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“Discreet” vs. “Discrete”: What’s the Difference?

“Discreet” vs. “Discrete”: What’s the Difference?

Even though they sound the same, discrete and discreet mean two different things. If you’ve been confused about the difference between these two words forever, you’re covered now:

"Discreet" means to do something in a secretive, low-profile or cautious way, while "discrete" means individually separate, distinct or unconnected.

“Discreet”: Definition and examples

Discreet with the double “e” is the word you’re likely to hear more often. A discreet person is someone who is cautious or reserved—the opposite of loud and obtrusive, especially when it comes to speech. The corresponding adverb is discreetly and the noun discretion.

Here are some examples of discreet in a sentence:

  • The attendees made a discreet exit so as not to disturb the speaker.

  • Let’s be discreet about our little rendezvous.

  • The aliens discreetly landed their craft on the bald spot over the hill.

“Discrete”: Definition and examples

Discrete is an adjective that Merriam-Webster defines as “constituting a separate entity.” You can usually substitute it with the word distinct. It’s less common in day-to-day language. You’re more likely to come across it in the fields of math or science, for example in describing data that can only take particular values (as opposed to continuous). The corresponding adverb form is discretely and the noun discreteness.

Here are some example of discrete in a sentence:

  • There are three discrete items, each with their own unique characteristics.

  • This bug was a discrete issue that did not affect other parameters.

  • “Our study of vibration thus far has been limited to discrete systems which have a finite number of degrees of freedom”—Ahmed A. Shabana, Vibration of Discrete and Continuous Systems.

What’s confusing about “discrete” and “discreet”?

The two words are homophones—words that sound exactly alike but are different in meaning. And they make a particularly troublesome pair of homophones, because not only do they sound alike, but they’re also close in spelling.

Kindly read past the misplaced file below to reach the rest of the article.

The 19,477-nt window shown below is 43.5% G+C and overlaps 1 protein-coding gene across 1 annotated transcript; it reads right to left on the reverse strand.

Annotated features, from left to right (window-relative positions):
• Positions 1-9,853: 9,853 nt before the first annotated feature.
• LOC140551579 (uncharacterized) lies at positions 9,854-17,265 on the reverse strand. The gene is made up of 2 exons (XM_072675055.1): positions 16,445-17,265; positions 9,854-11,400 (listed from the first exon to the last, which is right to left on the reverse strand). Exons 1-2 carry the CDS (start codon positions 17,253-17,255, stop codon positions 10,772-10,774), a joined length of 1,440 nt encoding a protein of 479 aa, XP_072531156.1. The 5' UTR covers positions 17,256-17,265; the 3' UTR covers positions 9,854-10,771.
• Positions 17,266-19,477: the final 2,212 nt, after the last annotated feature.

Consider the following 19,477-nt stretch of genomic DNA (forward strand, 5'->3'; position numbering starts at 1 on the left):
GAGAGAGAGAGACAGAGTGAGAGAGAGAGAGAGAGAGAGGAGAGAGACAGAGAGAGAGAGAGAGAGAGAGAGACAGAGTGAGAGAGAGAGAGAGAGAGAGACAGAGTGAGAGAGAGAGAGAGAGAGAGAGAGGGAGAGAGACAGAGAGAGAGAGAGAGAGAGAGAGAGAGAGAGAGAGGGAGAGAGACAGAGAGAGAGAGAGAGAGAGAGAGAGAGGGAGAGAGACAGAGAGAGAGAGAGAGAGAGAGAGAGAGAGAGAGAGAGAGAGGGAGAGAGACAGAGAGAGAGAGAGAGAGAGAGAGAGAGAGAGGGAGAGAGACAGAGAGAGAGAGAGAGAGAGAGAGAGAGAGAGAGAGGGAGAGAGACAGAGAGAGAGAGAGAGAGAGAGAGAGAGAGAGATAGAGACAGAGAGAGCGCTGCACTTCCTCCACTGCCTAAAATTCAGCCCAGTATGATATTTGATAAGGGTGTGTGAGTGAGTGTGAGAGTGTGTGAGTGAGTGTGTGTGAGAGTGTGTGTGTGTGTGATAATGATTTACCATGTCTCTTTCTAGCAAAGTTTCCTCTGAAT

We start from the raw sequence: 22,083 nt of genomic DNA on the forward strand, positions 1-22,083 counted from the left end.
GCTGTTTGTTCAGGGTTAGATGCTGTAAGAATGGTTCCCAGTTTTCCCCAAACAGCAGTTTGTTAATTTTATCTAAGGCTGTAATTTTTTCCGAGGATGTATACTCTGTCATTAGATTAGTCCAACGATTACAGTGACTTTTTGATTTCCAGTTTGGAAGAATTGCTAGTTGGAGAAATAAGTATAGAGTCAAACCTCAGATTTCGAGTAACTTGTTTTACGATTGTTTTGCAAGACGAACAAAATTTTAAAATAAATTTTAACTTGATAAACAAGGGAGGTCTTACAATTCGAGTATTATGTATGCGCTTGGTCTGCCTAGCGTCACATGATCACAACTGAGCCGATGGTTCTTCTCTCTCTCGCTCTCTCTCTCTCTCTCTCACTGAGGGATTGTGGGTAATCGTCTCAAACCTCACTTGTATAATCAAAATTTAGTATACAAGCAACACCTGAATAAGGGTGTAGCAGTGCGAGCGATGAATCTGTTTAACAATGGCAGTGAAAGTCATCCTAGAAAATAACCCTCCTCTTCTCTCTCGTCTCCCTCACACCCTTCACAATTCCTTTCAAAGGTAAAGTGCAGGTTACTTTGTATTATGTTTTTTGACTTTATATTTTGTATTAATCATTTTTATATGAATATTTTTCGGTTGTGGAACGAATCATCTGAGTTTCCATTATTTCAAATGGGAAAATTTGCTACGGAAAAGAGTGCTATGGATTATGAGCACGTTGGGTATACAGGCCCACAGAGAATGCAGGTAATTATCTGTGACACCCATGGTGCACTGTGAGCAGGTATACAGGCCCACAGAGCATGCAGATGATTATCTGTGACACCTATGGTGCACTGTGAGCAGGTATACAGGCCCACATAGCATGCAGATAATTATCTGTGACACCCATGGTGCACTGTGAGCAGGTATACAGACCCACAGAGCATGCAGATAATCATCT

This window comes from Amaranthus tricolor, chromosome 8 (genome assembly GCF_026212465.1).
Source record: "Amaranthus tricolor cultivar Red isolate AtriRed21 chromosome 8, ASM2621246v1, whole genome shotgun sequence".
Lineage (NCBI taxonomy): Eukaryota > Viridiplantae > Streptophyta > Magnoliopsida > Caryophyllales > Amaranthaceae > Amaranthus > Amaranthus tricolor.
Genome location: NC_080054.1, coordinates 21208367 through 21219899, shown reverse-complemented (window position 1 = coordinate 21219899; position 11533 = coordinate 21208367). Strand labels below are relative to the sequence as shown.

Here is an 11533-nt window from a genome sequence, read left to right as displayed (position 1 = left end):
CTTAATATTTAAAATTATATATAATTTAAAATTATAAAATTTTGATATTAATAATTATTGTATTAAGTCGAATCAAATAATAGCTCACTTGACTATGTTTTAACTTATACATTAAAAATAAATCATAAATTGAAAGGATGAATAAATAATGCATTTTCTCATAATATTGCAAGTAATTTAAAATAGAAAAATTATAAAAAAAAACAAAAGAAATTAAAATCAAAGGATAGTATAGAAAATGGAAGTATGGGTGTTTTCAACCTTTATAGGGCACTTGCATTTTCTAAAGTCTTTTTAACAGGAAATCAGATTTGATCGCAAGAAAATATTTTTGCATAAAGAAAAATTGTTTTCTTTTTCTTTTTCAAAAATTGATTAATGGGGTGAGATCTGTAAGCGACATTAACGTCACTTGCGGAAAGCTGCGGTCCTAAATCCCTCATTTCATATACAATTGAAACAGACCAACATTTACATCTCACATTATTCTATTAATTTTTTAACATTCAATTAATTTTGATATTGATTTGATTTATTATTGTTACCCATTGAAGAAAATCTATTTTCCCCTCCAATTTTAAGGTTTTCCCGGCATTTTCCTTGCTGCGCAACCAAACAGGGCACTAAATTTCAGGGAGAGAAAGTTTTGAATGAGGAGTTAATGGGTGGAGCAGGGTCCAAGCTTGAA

The reason for this is that both words stem from the original Latin source discretus, meaning “distinct” or “separated.” In English, discrete has since kept true to its original Latin root, but discreet diverged (unobtrusively, of course) around the 16th century, to be known as it is in language today.

“Discreet” or “discrete”: A little trick to remember the difference

If you have trouble distinguishing the two, you’re not alone. Here’s a little memory trick to help you out. The “t” in discrete separates or divides the two “e’s,” making them separate and distinct. The double “ee’s” in discreet, on the other hand, hide together in the middle of the word.

In a nutshell

The best way to tell the difference when you hear discreet and discrete out loud is by context. And now that you understand the difference, you’ll easily differentiate between these discrete adjectives, and can discreetly pass your knowledge to someone else!

Take a little practice quiz: “Discreet” vs. “Discrete”

  1. Thankfully, my mother was _______in the way she handled my absences from class. (discrete/discreet)

  2. The organization was made up of ________entities. (discrete/discreet)

  3. “I will be ___________ in my investigation into the matter,” assured the detective. (discrete/discreet)

Quiz answers: 1) discreet 2) discrete 3) discreet

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Anat Sivan, UX Writer & Team Lead at Wix

Anat Sivan, UX Writer & Team Lead at Wix

A New Jersey native, mother of 3 and certified word nerd.

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